5
\$\begingroup\$

I'm trying to make a text-based game and I think I've got a good start. However, this code seems a little clunky and I'm pretty sure there is a better way of doing most things in the code. I am very new to coding.

package text.based.adventure;

import java.util.*;

public class TextBasedAdventure {

    public static String Name;
    public static int HP;
    public static int maxHP;
    public static int xp;
    public static int atk;
    public static int def;
    public static int lvl;
    public static int potion;
    static Random rand = new Random();
    static Scanner UI = new Scanner(System.in);
    public static int dam = rand.nextInt(6) + 1;
    public static int heal = rand.nextInt(6) + 1;

    public static void room2() {

    }

    public static void StartRoom() throws InterruptedException {
        String input;

        System.out.println("The room is dark and gloomy, it reeks of dead corpses and rotten food,");
        System.out
                .println("You look behind you, the skeleton you recently killed and the damaged map are on the floor");
        System.out.println("the only choice no is to move forward");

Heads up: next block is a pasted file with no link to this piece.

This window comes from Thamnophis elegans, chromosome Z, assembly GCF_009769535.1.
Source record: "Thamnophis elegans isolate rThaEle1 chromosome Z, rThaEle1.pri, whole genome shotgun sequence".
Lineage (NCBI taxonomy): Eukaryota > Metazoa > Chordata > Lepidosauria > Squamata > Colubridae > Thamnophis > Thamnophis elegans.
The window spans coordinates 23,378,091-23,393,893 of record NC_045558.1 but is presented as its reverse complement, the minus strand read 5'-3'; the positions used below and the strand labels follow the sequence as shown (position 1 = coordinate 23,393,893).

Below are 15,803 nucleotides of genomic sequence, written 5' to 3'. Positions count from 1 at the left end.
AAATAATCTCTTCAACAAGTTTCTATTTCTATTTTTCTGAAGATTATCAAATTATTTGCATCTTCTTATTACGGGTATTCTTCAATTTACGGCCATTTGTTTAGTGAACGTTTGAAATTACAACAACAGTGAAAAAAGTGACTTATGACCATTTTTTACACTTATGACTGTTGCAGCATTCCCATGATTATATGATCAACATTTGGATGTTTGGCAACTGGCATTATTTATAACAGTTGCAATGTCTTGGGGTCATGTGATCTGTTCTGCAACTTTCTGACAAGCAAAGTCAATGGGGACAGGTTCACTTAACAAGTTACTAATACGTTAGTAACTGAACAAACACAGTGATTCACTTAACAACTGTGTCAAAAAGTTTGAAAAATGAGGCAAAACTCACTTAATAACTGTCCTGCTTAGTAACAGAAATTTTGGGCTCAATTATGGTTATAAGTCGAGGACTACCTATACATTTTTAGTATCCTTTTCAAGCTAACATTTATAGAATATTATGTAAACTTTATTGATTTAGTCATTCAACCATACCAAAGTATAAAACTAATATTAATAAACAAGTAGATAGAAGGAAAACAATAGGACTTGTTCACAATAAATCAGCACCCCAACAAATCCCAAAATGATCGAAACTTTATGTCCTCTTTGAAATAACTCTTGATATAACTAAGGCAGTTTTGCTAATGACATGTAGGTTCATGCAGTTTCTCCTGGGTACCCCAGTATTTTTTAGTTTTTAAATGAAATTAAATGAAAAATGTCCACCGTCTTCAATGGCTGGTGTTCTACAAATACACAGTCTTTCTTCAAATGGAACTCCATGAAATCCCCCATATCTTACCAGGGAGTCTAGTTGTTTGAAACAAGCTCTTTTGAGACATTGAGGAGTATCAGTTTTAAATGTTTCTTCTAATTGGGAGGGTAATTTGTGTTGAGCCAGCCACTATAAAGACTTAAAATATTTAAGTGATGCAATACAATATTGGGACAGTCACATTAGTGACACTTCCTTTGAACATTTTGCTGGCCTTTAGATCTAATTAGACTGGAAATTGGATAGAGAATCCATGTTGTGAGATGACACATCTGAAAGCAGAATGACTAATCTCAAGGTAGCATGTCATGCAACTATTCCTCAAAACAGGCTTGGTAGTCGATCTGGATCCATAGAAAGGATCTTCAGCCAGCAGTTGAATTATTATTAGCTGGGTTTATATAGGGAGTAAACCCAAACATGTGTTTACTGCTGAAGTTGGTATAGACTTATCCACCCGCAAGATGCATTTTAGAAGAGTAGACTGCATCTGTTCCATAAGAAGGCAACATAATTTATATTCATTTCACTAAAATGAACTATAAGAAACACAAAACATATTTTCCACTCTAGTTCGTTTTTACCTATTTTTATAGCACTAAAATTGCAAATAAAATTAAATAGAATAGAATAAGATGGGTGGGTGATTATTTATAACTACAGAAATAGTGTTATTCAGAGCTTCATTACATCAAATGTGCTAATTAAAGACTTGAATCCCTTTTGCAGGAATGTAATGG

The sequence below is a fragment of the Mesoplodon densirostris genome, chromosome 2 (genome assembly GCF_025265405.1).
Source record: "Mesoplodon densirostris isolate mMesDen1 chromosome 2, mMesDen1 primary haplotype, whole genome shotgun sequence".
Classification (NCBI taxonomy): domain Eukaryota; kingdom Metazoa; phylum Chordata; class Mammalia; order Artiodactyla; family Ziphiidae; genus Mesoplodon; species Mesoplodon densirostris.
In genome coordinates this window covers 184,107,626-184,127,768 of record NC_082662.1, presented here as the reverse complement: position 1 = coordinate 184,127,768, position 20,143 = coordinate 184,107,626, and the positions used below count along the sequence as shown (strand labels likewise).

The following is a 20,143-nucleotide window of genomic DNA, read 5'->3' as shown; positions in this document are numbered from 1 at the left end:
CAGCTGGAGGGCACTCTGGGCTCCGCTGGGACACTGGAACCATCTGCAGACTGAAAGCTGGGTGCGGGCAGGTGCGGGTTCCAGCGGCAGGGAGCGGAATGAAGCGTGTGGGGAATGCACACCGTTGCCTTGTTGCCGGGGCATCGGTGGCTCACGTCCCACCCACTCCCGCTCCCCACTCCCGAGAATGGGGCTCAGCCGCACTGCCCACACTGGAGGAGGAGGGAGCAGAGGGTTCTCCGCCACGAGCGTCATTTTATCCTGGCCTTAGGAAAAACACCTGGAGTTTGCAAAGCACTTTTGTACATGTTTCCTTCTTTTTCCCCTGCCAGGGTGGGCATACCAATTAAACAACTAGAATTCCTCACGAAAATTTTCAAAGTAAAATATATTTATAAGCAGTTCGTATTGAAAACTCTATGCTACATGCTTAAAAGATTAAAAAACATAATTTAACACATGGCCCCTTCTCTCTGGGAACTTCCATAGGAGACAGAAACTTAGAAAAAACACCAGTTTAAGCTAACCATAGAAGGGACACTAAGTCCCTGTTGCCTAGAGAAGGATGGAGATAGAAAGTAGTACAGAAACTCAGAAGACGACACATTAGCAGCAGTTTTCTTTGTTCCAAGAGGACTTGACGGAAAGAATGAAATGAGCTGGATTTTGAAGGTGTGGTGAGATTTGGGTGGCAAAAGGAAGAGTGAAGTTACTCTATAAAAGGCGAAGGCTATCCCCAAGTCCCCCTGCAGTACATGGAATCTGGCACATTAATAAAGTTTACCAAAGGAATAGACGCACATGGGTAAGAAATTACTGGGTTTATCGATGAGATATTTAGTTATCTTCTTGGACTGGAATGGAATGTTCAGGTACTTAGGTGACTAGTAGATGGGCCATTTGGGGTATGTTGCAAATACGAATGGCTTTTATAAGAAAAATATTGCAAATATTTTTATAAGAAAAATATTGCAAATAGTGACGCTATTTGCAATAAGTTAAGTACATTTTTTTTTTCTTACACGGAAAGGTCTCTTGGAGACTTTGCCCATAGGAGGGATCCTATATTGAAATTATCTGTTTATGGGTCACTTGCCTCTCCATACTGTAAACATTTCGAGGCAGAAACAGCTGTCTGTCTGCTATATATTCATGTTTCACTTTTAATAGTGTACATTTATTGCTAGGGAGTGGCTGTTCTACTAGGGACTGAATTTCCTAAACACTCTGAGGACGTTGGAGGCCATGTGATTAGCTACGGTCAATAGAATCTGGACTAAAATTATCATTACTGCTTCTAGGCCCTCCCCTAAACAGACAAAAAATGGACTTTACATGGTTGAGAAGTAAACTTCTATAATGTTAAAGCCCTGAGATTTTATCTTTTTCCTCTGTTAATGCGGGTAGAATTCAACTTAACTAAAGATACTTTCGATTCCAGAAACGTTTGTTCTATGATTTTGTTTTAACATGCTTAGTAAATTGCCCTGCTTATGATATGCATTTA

System.out.println("avail commands: forward, heal");
        input = UI.nextLine();
        if (input.equals("heal")) {
            potion = potion - 1;
            HP = maxHP;
            System.out.print("You are now at max HP, HP=" + HP);
            Thread.sleep(2000);
            StartRoom();
        } else if (input.equals("forward")) {
            room2();
        } else {
            System.out.print("Please Choose A Valid Command");
            Thread.sleep(2000);
            StartRoom();
        }
    }

    public static void combatskel() throws InterruptedException {
        int skeldam = rand.nextInt(3) + 1;
        String input;
        int hpskel;
        hpskel = 5;
        if (HP <= 0) {
            gameover();

        }
        if (hpskel <= 0) {
            System.out.println("You Defeated A Skeleton");
            atk = atk + 1;
            def = def + 1;
            maxHP = maxHP + 1;

            System.out.format("You Have Leveled Up! atk is now %d, def is now %d, HP is now %d", atk, def, HP);
            System.out.println("");
            return;
        }
        while (hpskel > 0) {
            input = UI.nextLine();
            if (input.equals("attack")) {
                hpskel = hpskel - dam - atk;
                HP = HP - skeldam;
                System.out.format("You Have Been Hit, Your HP is %d", HP);
                System.out.println("");
                combatskel();

            } else if (input.equals("heal")) {
                if (potion <= 0) {
                    System.out.println("You Do Not Have Enough Potions");